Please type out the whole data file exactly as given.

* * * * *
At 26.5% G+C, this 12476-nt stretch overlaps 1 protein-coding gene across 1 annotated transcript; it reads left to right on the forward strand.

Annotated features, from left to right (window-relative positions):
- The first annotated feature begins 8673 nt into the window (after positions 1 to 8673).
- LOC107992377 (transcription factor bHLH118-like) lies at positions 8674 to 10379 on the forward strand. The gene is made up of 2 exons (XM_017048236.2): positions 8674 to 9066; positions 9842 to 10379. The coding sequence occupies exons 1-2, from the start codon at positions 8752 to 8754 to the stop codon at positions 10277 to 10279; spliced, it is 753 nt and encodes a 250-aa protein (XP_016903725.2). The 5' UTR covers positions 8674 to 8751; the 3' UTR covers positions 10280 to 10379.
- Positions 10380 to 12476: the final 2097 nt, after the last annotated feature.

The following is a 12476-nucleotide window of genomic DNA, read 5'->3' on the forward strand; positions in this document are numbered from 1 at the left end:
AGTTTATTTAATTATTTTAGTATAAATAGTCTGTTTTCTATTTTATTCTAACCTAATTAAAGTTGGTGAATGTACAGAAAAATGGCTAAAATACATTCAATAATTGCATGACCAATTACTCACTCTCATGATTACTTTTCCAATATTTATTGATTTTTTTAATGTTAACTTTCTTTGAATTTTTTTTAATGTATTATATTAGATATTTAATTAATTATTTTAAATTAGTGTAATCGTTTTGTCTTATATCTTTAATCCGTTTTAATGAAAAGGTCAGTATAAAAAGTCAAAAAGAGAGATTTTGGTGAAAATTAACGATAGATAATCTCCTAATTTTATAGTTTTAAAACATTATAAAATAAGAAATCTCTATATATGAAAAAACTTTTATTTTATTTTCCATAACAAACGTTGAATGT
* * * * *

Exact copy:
At 26.5% G+C, this 12476-nt stretch overlaps 1 protein-coding gene across 1 annotated transcript; it reads left to right on the forward strand.

Annotated features, from left to right (window-relative positions):
- The first annotated feature begins 8673 nt into the window (after positions 1 to 8673).
- LOC107992377 (transcription factor bHLH118-like) lies at positions 8674 to 10379 on the forward strand. The gene is made up of 2 exons (XM_017048236.2): positions 8674 to 9066; positions 9842 to 10379. The coding sequence occupies exons 1-2, from the start codon at positions 8752 to 8754 to the stop codon at positions 10277 to 10279; spliced, it is 753 nt and encodes a 250-aa protein (XP_016903725.2). The 5' UTR covers positions 8674 to 8751; the 3' UTR covers positions 10280 to 10379.
- Positions 10380 to 12476: the final 2097 nt, after the last annotated feature.

The following is a 12476-nucleotide window of genomic DNA, read 5'->3' on the forward strand; positions in this document are numbered from 1 at the left end:
AGTTTATTTAATTATTTTAGTATAAATAGTCTGTTTTCTATTTTATTCTAACCTAATTAAAGTTGGTGAATGTACAGAAAAATGGCTAAAATACATTCAATAATTGCATGACCAATTACTCACTCTCATGATTACTTTTCCAATATTTATTGATTTTTTTAATGTTAACTTTCTTTGAATTTTTTTTAATGTATTATATTAGATATTTAATTAATTATTTTAAATTAGTGTAATCGTTTTGTCTTATATCTTTAATCCGTTTTAATGAAAAGGTCAGTATAAAAAGTCAAAAAGAGAGATTTTGGTGAAAATTAACGATAGATAATCTCCTAATTTTATAGTTTTAAAACATTATAAAATAAGAAATCTCTATATATGAAAAAACTTTTATTTTATTTTCCATAACAAACGTTGAATGT